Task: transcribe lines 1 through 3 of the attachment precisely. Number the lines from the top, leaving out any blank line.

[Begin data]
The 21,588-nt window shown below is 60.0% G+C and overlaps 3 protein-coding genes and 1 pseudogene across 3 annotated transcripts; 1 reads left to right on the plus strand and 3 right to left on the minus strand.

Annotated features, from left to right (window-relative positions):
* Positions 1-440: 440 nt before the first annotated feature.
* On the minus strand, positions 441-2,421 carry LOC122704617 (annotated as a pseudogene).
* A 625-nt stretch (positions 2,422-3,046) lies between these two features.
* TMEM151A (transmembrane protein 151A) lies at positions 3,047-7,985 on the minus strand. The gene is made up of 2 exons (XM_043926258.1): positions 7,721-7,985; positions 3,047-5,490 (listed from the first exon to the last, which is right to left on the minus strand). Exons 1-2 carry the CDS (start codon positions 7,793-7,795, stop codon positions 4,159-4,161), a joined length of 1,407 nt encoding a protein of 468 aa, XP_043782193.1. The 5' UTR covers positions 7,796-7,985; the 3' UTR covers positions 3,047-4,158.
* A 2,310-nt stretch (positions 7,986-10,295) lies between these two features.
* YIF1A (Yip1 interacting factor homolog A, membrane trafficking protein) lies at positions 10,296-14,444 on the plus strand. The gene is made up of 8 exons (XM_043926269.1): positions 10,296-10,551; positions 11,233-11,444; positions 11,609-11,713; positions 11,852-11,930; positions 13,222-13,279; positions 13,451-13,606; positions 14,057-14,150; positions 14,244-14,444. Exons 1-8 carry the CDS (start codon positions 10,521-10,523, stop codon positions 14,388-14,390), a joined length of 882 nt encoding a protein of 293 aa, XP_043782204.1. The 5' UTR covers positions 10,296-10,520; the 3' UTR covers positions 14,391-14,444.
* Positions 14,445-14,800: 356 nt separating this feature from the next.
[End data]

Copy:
The 21,588-nt window shown below is 60.0% G+C and overlaps 3 protein-coding genes and 1 pseudogene across 3 annotated transcripts; 1 reads left to right on the plus strand and 3 right to left on the minus strand.

Annotated features, from left to right (window-relative positions):
* Positions 1-440: 440 nt before the first annotated feature.